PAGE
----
Corporate stadium sponsorships, signaling theory, agency conflicts, and shareholder wealth

Clark, John M., Cornwell, T. Bettina and Pruitt, Stephen W. (2002) Corporate stadium sponsorships, signaling theory, agency conflicts, and shareholder wealth. Journal of Advertising Research, 42 6: 16-32.


Author Clark, John M.
Cornwell, T. Bettina
Pruitt, Stephen W.
Title Corporate stadium sponsorships, signaling theory, agency conflicts, and shareholder wealth
Journal name Journal of Advertising Research   Check publisher's open access policy
ISSN 0021-8499
Publication date 2002-12
Sub-type Article (original research)
Volume 42
Issue 6
Start page 16
End page 32
Total pages 17
Editor A.J. Kover
Place of publication New York, N.Y. U.S.A.
Publisher World Advertising Research Center
Collection year 2002
Language eng
Subject C1
350200 Business and Management
720401 Marketing
Abstract Contrary to the plethora of critical articles recently appearing in both the popular and business press, this carefully controlled investigation of 49 stadium- and arena-naming-rights agreement announcements provides striking evidence that such sponsorships can significantly enhance the stock prices of sponsoring companies. Indeed, the results of the study show that the average stadium sponsor's stock prices increased by 1.65 percent at the time of announcement of the programs-a result considerably in excess of the returns associated with other major marketing programs such as the signing of Olympic sponsorships and celebrity endorsers. A multiple regression analysis employing firm-specific changes in stock prices as the dependent variable and quantifiable corporate and sponsorship-related attributes as independent variables is also presented. Variables positively and significantly correlated with perceived sponsorship success include team-winning percentages, contract length, and high technology and locally based companies. Overall, the findings of the study are consistent with the novel hypothesis that, for some firms, the real value-added of a stadium sponsorship may lie in its ability to serve as an effective or honest signal of managerial confidence in the future of the company.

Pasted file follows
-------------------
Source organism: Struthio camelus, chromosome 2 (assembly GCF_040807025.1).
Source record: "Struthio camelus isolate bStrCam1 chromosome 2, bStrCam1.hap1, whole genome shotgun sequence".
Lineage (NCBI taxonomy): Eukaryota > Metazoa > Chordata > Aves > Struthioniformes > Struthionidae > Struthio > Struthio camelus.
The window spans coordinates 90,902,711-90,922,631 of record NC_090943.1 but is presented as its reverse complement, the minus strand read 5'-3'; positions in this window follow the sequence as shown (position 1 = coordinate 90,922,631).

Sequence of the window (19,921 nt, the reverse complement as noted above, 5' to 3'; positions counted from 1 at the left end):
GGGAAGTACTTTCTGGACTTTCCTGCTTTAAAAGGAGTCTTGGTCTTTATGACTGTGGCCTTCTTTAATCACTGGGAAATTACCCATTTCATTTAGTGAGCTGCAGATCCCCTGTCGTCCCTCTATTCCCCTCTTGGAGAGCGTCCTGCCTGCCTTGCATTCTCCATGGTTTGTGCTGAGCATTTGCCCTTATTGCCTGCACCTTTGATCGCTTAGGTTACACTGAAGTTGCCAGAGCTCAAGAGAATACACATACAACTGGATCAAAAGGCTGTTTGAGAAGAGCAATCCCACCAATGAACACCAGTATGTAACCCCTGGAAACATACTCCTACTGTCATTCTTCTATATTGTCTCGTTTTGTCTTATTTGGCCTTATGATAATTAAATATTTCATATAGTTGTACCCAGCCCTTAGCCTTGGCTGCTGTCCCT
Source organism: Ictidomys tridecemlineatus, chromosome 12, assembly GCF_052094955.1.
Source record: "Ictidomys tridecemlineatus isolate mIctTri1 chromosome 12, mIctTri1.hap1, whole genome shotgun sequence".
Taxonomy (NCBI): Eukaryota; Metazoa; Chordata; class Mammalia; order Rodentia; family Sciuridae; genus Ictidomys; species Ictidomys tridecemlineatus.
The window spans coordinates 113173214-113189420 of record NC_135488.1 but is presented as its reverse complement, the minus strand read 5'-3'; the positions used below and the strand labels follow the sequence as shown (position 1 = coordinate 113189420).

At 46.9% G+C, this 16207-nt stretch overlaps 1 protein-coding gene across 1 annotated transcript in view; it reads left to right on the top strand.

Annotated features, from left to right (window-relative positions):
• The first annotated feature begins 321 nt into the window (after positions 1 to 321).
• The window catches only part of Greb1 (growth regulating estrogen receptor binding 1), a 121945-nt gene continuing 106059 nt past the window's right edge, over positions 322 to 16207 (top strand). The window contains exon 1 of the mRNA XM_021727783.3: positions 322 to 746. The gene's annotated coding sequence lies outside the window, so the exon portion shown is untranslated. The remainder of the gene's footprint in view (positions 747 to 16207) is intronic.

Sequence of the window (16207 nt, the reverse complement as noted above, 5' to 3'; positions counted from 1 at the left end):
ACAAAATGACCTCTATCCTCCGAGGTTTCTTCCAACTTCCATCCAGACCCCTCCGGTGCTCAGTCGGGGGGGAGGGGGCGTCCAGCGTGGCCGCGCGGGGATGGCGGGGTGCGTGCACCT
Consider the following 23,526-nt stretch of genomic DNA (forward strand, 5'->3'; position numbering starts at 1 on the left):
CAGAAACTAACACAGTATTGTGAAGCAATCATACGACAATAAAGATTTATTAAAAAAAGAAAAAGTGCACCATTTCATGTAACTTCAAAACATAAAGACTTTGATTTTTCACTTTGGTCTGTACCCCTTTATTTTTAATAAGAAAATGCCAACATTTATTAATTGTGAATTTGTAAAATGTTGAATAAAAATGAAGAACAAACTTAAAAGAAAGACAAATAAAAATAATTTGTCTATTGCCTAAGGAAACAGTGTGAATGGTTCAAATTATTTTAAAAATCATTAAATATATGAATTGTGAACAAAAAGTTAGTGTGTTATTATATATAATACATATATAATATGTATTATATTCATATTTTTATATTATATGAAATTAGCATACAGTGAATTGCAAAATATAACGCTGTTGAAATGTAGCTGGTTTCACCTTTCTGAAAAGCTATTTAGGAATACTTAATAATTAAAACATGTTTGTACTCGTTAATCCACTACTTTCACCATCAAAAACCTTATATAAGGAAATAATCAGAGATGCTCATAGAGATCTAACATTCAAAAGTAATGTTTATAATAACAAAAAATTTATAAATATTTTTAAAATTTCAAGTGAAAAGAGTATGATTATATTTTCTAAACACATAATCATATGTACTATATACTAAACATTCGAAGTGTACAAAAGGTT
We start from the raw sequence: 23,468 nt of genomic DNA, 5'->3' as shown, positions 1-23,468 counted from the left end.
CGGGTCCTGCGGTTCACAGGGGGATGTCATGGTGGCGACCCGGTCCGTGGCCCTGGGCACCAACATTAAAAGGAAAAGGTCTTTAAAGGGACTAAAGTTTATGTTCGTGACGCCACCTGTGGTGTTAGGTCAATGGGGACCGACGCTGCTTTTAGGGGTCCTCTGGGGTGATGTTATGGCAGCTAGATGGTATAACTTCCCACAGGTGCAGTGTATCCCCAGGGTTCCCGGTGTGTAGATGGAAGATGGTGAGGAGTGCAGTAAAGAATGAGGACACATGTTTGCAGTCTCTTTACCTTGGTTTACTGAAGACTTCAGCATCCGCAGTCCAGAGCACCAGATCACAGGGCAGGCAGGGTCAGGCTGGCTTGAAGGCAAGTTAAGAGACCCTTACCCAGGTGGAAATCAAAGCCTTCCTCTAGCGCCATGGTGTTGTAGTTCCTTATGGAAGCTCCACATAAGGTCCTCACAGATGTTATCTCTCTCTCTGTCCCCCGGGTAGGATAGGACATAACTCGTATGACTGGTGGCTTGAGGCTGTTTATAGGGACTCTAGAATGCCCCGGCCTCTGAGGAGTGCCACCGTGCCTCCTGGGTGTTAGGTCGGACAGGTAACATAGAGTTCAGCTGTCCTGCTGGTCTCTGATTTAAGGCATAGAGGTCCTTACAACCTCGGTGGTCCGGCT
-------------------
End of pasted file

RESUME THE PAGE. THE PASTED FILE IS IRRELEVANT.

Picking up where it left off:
Keyword Business
Communication
Event
Q-Index Code C1

Document type: Journal Article
Sub-type: Article (original research)
Collection: UQ Business School Publications
 
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Created: Tue, 14 Aug 2007, 17:29:39 EST